The presentation of medals, I believe to have been a very common custom among the missionaries and traders. Several have been found. A valuable cross of pure gold, sold for $30, was found on the farm of Mr. David Hinsdale, west part of Pompey. The significant “IHS” was upon it. Brass crosses are frequently found, and so are medals of the same metal. One recently found on the last named farm, about the size of a shilling piece. The figure of a Roman Pontiff in a standing position, in his hand a crosier, surrounded with this inscription, “B. virg. sin. P. origi. con,” which I have ventured to write out, “Bata virgo sinepeccato originali concepta,” or as we might say in English, “the blessed virgin conceived without original sin.” On the other side was a representation of the brazen serpent, and two nearly naked figures, looking intently upon it. This is by far the most perfect one I have seen. The letters are as perfect as if struck but yesterday. It was undoubtedly compressed between dies. It is oval in shape, and bored that it might be suspended from the neck. A silver medal was found near Eagle village, two miles east of this, about the size of a dollar, but a little thinner, with a ring or loop at one edge to admit a cord by which it might be suspended. On one side appears in relief, a somewhat rude representation of a fortified town, with several tall steeples rising above its buildings, and a citadel, from which the British flag is flying. A river broken by an island or two, occupies the foreground, and above, along the upper edge of the medal, is the name Montreal. The initials D. C. F., probably those of the manufacturer, are stamped below. On the opposite side, which was originally made blank, are engraved the words Canecya, Onondagoes, which are doubtless the name and tribe of the red ruler on whose dusky breast, this ornament was displayed. A valuable token of friendship of some British governor of New- York, or Canada, to an influential ally among the Six Nations. There is no date on this, or any of the medals. But this must be at least older than the revolution, and probably an hundred snows at least, have fallen on the field where the plough disinterred it, since the chief whose name it has preserved, was laid to rest with his fathers.

I have sent with this, such relics and Indian trinkets, as I could prevail upon our people here to part with. They are less than I expected to obtain. The gun lock, spear head, axe, piece of gun barrel, and lead ball, are all of the size and patterns usually found. They are from the farm of Mr. David Hinsdale, in the town of Pompey, west part. All the gun barrels, or parts of them, are found flattened similar to this. Not a perfect one has been found. The two parts of the axe, want about two inches between the broken portions to make the ” bit” of the ordinary length. The stone axes, I thought might interest you. I have no doubt they were used in flaying animals slain in the chase, as well as in cleaving wood. I did intend to send you a beautiful gouge of hornblende, but to my surprise, it is not to be found; the like are frequently found here. It proves conclusively, that the natives were at an early day acquainted with the virtues of the maple, and possessed the art of making sugar. I have sent, as you will see, fragments of pipes of many varieties. The patterns are as various as the articles are numerous. The specimens of glass are different from any I have seen from any other quarter. I think some of the beads may have been used in rosarys, for the native proselytes. I have lately seen a fragment of a bell, which, when whole, would have weighed probably 200 lbs., the metal is very fine, and from appearance, this article must have been of considerable value; time and exposure has not changed it in the least. When found, some 20 years since, it was broken up and the pieces found, enough to make it nearly entire.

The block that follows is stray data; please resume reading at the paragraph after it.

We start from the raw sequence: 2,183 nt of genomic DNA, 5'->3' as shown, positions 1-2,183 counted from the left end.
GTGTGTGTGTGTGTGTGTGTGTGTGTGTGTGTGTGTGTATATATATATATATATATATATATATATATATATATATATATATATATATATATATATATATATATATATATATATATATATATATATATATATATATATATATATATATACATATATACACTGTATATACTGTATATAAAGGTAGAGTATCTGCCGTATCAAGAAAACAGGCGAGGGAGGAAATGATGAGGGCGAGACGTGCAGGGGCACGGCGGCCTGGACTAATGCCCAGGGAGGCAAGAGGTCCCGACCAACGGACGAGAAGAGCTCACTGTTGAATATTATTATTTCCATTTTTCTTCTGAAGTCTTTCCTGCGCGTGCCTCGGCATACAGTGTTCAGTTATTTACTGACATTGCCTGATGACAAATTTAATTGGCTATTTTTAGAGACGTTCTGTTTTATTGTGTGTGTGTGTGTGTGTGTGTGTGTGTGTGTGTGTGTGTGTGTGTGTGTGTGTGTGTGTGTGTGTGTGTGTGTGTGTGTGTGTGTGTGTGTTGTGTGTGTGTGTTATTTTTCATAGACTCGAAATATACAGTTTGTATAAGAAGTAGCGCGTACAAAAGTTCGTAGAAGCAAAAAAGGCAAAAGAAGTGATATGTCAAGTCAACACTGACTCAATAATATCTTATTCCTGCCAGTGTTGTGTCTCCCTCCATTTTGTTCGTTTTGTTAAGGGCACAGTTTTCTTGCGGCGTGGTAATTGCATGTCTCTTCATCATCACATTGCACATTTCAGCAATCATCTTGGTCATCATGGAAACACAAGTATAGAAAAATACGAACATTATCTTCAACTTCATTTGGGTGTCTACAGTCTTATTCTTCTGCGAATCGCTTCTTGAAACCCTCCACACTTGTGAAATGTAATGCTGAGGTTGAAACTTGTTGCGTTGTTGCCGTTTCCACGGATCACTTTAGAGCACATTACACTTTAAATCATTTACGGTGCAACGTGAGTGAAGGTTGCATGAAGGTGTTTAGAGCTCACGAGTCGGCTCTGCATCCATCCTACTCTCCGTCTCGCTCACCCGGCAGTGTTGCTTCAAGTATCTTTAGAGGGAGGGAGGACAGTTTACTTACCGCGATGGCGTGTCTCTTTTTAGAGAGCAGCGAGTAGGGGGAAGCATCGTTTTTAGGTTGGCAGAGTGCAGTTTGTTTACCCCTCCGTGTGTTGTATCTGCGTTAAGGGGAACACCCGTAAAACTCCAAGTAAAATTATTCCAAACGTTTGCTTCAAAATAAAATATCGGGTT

I am aware, that I am corresponding with one far more experienced in these matters, than myself, and therefore, forbear obtruding my views and opinions further. If you have not a particular desire to place these things in your own cabinet, they might perhaps, be profitably disposed of, among the rare things of the New York Historical Society. Dispose of them as you think best, I am sorry I could not obtain more.

I am, with sentiments of high regard,
Your ob’t,

Iroquois, Letter,

Schoolcraft, Henry Rowe. Notes on the Iroquois: Or, Contributions to American History, Antiquities, and General Ethnology. E. H. Pease & Company. 1847.